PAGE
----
Duplex

7 Replies

I'm going to be buying a duplex as an owner occupier. The purchase price is $100k its a twin with a ground level basement with a separate door entry way. Anyway the upstairs unit is already occupied with the rent $500 per month. I plan on living in the first unit and remodel the basement. Should I inherited the tenant upstairs or should I have him leave. He is on a month to month lease and prefer not to leave. What should I do? I don't know to guy and I'm concerned about potential things I'm not aware of about the tenant. Thanks for reading this.

Hi Derone,

Is $500/month the market rate, or should it be higher?

If it is a reasonable rent, I would have the guy stay, as long as he passed the background (criminal/credit/eviction) check.  I would have him fill out an application, and i would cover the fee to do the background check- it isn't his fault the place was up for sale and he has to re-qualify with you.  

If it isn't reasonable, I would let him know what the increase was going to be (giving proper notice before the increase) and still go through the application process.  He may decide to leave, at which point you can start your search for a potential new tenant.

Kelly

@Derone Patterson Congratulations on your purchase!

I would start by getting any info on the tenant that you can from the current owner. You really need a copy of his rental app, lease and background check. If no BG check, then run one yourself. Then you can make an informed decision about whether to keep him or not.

If you decide to keep him, be sure to get an estoppel letter. This is basically a form where the tenant tells you if there are any agreements with the landlord that may not be in the lease. You don't want to hear later: "I know my lease says my rent is $500 per month, but the landlord said I only have to pay $300."

The other comments suggesting a background check is good advice. I'd leave the tenant on a month-to-month basis and not renew the lease for a bit until you know him better. If he causes problems, end his tenancy. If he is good, then sign a renewal.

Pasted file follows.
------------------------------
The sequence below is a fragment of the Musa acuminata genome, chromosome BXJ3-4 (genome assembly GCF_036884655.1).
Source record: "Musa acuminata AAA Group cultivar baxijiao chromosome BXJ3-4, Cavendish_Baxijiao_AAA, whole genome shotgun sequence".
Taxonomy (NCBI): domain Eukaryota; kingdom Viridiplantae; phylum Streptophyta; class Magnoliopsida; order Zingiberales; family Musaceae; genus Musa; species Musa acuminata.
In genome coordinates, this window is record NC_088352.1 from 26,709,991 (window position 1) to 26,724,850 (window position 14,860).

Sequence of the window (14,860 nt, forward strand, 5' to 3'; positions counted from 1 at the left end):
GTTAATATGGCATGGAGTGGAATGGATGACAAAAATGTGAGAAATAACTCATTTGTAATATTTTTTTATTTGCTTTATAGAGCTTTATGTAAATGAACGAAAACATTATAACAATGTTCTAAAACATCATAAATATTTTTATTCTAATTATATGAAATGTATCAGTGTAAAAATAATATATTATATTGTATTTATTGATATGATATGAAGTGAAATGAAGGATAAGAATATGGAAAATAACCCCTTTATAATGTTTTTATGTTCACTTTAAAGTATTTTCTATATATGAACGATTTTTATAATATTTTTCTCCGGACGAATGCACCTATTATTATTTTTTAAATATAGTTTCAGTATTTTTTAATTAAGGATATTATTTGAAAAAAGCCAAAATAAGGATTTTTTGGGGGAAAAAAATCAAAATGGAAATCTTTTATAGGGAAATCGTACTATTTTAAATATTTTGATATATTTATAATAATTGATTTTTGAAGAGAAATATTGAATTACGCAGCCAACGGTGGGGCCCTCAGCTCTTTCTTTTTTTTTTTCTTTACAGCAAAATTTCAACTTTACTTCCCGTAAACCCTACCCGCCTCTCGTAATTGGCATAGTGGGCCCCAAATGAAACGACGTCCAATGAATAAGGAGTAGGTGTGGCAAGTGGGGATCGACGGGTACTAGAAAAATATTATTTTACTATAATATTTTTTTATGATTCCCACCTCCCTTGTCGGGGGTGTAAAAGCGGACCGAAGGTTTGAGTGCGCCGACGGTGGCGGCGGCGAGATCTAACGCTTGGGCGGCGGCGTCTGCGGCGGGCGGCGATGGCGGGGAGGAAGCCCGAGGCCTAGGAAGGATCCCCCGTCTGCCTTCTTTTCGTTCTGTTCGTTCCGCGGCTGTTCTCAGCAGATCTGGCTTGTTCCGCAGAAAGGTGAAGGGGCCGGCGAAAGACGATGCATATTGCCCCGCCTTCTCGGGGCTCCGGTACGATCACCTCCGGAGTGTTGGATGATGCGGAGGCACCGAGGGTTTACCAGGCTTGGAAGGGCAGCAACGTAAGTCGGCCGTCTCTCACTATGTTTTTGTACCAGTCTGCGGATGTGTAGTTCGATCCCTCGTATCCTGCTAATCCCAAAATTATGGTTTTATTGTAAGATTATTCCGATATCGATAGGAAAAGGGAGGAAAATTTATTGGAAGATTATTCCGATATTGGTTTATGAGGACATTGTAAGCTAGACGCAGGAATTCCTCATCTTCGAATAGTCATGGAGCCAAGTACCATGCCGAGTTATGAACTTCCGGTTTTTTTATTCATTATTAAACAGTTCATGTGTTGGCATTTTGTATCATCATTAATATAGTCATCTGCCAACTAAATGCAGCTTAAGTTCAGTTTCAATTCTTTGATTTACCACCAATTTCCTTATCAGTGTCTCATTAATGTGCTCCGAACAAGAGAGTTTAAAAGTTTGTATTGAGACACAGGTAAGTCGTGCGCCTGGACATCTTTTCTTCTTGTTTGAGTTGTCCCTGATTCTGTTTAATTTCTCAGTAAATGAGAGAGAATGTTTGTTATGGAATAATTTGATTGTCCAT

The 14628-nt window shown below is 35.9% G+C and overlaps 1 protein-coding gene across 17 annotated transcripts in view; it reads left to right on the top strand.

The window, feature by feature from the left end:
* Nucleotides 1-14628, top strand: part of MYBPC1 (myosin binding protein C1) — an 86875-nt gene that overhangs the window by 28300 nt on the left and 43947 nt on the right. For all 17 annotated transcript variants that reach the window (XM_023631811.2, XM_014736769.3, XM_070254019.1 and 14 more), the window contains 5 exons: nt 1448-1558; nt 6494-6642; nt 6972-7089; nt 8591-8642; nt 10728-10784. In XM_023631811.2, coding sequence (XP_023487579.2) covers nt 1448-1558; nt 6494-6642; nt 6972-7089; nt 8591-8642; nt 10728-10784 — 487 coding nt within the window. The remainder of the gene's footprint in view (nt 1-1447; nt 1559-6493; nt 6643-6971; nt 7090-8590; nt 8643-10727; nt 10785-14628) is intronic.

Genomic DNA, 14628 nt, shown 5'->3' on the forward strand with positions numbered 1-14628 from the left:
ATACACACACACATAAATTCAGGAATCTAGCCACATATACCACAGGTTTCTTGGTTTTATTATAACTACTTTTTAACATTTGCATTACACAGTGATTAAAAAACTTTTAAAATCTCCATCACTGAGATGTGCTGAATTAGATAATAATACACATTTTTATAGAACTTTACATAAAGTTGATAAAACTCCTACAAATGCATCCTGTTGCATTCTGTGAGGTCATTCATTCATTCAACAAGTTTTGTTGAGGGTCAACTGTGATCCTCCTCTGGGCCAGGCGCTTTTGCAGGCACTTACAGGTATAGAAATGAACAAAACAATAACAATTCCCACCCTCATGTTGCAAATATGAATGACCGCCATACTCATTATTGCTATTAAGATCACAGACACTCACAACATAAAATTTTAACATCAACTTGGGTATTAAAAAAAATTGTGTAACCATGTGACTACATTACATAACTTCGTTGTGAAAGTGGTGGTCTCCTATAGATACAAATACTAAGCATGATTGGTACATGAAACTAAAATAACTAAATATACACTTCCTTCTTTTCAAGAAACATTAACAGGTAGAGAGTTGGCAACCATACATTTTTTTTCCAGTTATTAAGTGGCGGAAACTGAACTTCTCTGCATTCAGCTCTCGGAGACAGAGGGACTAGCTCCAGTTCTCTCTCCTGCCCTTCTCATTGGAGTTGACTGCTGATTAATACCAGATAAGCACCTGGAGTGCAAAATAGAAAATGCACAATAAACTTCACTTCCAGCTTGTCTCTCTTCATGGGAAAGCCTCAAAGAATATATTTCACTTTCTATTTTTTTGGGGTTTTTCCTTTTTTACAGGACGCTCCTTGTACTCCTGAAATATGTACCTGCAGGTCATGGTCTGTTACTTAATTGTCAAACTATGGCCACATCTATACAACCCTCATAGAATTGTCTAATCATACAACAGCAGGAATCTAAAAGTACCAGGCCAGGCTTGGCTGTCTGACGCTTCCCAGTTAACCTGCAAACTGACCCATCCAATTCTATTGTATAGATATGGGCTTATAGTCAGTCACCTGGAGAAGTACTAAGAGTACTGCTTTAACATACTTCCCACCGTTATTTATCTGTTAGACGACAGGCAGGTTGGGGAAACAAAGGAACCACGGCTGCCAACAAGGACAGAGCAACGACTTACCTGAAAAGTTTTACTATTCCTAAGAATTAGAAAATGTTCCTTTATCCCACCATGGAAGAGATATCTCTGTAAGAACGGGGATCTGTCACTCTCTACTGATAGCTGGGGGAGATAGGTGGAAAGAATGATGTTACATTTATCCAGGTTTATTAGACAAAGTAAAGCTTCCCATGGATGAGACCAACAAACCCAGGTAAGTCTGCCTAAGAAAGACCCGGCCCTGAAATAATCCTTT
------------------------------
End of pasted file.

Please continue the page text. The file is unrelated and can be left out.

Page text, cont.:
So you are converting a duplex to a 3-plex?  Your tenant might leave on his own because he doesn't like all the noise and inconvenience of construction.  Ask the current property management company for a bank roll on the unit to see how long he has been there and what his payment history is like.  Make sure to have good communication with the tenant about your plans for the property.   

Originally posted by Account Closed:

@Derone Patterson Congratulations on your purchase!

I would start by getting any info on the tenant that you can from the current owner. You really need a copy of his rental app, lease and background check. If no BG check, then run one yourself. Then you can make an informed decision about whether to keep him or not.

If you decide to keep him, be sure to get an estoppel letter. This is basically a form where the tenant tells you if there are any agreements with the landlord that may not be in the lease. You don't want to hear later: "I know my lease says my rent is $500 per month, but the landlord said I only have to pay $300."

 Thanks, you make a great point I will consider doing those things.

Originally posted by @Rob Nixon :

So you are converting a duplex to a 3-plex?  Your tenant might leave on his own because he doesn't like all the noise and inconvenience of construction.  Ask the current property management company for a bank roll on the unit to see how long he has been there and what his payment history is like.  Make sure to have good communication with the tenant about your plans for the property.   

 Thanks I will consider that.

Originally posted by @Tyson Luthy :

The other comments suggesting a background check is good advice. I'd leave the tenant on a month-to-month basis and not renew the lease for a bit until you know him better. If he causes problems, end his tenancy. If he is good, then sign a renewal.

 Ok thanks. Good advice!

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